I love Chris Heuertz. I really do. I think he’s not only brilliant, but truly a man of integrity that lives out everything he writes and speaks about. Chris’ previous book, Friendship at the Margins, is one of my favorite books of all time. As a person who reads around 50 or so books a year that is saying something, at least in my mind.
So when I got a copy of his new book, Unexpected Gifts: Discovering the Way of Community, I didn’t think it would have a chance to be anywhere close to as good as Friendship. He proved me wrong.
Unexpected Gifts is vulnerable. It’s very raw in places. It’s an honest analysis of the failures and stories throughout the past twenty years of Chris’ life serving in spaces around the world that have legitimate reasons to question God’s goodness. I loved it. Chris is a bridge builder without calling himself that–and his life, words and stories throughout Unexpected Gifts illustrate what a life of someone, who is compelled by Jesus, looks like as he works to establish good regardless if anyone ends up on “his side” or not. That is why not only Friendship, but now Unexpected Gifts, are required reading for anyone interested in living in the work of The Marin Foundation.
Chris (check him out on Facebook and Twitter) has been gracious enough to answer a few questions I had for him about his new book. This week, then, is dedicated to Chris Heuertz. I know you will be challenged by what he has to say.
Andrew: Chris, your book was written in such a vulnerable fashion. What was that process like for you, having to dig so deep in reflection of what most authors never reveal about themselves, their failures and their doubts in the process of loving people on the margins?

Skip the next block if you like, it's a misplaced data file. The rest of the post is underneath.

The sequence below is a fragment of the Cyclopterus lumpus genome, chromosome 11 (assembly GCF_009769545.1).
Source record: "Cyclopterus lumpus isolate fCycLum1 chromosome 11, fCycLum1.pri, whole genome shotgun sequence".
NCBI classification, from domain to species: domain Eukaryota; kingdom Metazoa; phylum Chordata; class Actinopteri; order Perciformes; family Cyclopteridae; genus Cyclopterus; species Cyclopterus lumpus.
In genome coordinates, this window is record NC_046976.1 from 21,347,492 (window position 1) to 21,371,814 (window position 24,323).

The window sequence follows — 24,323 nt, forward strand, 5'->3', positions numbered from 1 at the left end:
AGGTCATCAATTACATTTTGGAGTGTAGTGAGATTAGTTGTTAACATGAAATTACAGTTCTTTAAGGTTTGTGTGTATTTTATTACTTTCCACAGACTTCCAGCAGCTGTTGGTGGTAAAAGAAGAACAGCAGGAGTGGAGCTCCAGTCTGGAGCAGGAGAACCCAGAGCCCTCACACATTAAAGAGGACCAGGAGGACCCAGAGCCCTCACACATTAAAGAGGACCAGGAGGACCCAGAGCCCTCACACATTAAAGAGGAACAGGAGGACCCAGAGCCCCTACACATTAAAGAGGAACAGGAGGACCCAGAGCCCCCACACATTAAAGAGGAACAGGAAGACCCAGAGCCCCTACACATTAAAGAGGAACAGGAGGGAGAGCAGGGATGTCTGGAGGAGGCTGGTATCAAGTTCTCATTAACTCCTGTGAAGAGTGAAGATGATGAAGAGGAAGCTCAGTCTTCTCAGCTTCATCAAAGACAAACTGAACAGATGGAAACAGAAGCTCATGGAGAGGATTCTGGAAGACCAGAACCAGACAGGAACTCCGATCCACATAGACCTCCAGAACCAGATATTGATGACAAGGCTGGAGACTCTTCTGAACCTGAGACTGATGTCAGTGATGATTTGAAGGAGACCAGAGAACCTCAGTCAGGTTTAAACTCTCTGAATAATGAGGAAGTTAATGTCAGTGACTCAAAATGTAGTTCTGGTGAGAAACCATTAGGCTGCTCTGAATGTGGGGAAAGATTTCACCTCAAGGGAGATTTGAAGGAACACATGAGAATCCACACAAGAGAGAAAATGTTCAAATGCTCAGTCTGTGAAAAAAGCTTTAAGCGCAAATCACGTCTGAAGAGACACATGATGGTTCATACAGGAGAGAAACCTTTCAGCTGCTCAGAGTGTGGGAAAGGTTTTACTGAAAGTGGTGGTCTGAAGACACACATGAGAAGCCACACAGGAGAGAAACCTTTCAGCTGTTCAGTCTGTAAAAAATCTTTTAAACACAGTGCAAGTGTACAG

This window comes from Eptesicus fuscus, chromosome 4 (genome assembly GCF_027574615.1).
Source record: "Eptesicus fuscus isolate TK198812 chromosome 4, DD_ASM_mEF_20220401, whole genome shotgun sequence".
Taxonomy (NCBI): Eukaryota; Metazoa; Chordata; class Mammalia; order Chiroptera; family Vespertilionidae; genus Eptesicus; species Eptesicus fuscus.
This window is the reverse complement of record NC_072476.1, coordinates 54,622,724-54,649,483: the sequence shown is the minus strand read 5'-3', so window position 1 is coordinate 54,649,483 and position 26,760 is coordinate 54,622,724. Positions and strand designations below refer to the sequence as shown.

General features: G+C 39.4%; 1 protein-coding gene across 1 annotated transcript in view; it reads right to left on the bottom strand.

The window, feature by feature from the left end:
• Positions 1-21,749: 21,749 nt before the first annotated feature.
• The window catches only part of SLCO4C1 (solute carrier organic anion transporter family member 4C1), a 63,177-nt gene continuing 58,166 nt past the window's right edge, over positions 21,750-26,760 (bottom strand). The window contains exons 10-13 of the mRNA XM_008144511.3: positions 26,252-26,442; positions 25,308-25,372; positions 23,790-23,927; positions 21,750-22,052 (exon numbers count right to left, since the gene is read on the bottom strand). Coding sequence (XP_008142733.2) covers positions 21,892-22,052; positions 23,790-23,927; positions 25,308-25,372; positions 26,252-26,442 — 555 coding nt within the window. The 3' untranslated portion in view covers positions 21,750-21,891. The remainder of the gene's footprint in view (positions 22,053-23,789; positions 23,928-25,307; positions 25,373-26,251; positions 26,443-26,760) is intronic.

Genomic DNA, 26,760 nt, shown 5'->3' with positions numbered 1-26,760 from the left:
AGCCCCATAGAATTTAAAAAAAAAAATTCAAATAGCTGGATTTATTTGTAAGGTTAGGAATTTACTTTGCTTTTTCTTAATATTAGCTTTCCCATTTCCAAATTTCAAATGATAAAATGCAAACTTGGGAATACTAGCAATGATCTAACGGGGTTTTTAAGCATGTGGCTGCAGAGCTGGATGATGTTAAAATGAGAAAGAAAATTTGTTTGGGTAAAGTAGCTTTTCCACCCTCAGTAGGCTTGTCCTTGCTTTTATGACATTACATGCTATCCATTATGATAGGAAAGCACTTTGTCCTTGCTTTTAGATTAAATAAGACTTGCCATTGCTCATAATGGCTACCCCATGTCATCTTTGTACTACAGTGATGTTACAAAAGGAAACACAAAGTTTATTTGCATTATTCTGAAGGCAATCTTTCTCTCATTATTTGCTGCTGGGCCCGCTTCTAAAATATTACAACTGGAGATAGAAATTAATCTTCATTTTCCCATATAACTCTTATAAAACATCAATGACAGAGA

Chris: “My wife Phileena and I had been part of a missional community for 20 years. When we assumed leadership there were just a handful of us slugging away, attempting to faithfully live vocations of hope—bearing witness to hope in a world that has legitimate reasons to question the possibility of a good God. We saw a lot of growth, and at it’s most inflated point there were over 300 of us on staff, boards, or interning.
As you can imagine, as the community got bigger we started to include people who found us, people who didn’t have pre-existing friendships within the mission. This forced us to re-think what we meant by community and how we continued to nurture and build it.
Though many of us stayed and have spent much of adult lives committed to the community, as you can also imagine, after 20 years we saw lots of good people come and go. Some left too early. Of course many left for the right reasons, but in some of the scenarios experienced deep wounds by how their transitions were mishandled and misunderstood.
Looking back, there were plenty of milestones to celebrate, but there were quite a few failures to grieve and lament. But as Father Richard Rohr says, “the very failures and radical insufficiency of our lives are what lead us into larger life and love.” And so we tried our best to stumble forward in failure, learn from it, and press on.
Reflecting on the joys and sorrows, the ups and downs of community led me to write this book. A book that is full of vulnerable confessions of ways we got it wrong, ways we hurt each other, but also the unlikely ways we remained committed.”
Tomorrow we’ll be looking at the years Chris spent living in India with Mother Teresa.